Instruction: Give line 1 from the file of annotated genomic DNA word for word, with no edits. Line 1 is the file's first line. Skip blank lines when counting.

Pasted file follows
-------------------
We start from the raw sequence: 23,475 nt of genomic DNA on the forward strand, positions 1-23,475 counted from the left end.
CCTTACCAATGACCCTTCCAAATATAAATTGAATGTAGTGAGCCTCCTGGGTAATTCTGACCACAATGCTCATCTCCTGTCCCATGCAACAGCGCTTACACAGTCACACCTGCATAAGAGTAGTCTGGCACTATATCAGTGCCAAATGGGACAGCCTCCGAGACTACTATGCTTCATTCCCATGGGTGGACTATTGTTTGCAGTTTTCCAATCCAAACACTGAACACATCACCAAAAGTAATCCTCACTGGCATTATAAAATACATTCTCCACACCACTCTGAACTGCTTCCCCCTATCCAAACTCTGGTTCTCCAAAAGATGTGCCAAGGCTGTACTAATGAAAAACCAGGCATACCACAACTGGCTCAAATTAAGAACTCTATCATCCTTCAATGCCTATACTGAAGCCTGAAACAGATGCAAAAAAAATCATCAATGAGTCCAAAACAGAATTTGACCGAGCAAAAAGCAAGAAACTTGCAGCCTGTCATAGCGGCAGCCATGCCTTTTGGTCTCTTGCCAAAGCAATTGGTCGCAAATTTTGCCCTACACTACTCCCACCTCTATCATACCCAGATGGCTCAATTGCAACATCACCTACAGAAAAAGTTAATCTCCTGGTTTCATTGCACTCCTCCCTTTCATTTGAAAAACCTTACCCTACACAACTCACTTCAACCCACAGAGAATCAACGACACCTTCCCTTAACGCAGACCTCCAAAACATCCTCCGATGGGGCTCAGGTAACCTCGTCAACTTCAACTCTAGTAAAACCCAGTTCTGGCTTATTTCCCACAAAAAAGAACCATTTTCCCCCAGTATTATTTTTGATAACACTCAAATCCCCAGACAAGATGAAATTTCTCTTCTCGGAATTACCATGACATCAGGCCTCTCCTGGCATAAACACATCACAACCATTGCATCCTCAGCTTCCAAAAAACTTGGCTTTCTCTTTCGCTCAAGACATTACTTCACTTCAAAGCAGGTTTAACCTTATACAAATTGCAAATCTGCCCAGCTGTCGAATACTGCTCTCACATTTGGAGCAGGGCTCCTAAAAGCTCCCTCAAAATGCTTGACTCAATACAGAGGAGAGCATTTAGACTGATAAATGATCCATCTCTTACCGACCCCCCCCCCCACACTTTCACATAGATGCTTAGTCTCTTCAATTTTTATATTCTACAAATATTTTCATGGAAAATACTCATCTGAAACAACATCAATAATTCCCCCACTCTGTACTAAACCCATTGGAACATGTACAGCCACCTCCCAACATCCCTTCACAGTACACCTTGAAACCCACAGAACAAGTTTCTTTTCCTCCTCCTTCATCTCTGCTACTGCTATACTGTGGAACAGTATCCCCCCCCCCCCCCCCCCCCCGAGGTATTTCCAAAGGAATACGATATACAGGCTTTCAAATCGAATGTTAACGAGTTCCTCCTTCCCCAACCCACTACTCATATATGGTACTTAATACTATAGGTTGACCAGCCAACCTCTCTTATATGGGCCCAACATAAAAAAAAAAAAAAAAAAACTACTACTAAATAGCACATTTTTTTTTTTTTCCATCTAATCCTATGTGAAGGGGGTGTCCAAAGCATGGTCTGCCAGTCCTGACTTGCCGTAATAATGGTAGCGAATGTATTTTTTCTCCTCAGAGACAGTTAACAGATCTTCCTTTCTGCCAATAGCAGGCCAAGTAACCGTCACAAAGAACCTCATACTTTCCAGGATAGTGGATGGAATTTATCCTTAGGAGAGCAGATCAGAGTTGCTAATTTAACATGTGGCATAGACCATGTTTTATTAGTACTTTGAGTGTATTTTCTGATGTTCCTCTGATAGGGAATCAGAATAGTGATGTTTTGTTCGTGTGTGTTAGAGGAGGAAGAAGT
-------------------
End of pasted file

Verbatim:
We start from the raw sequence: 23,475 nt of genomic DNA on the forward strand, positions 1-23,475 counted from the left end.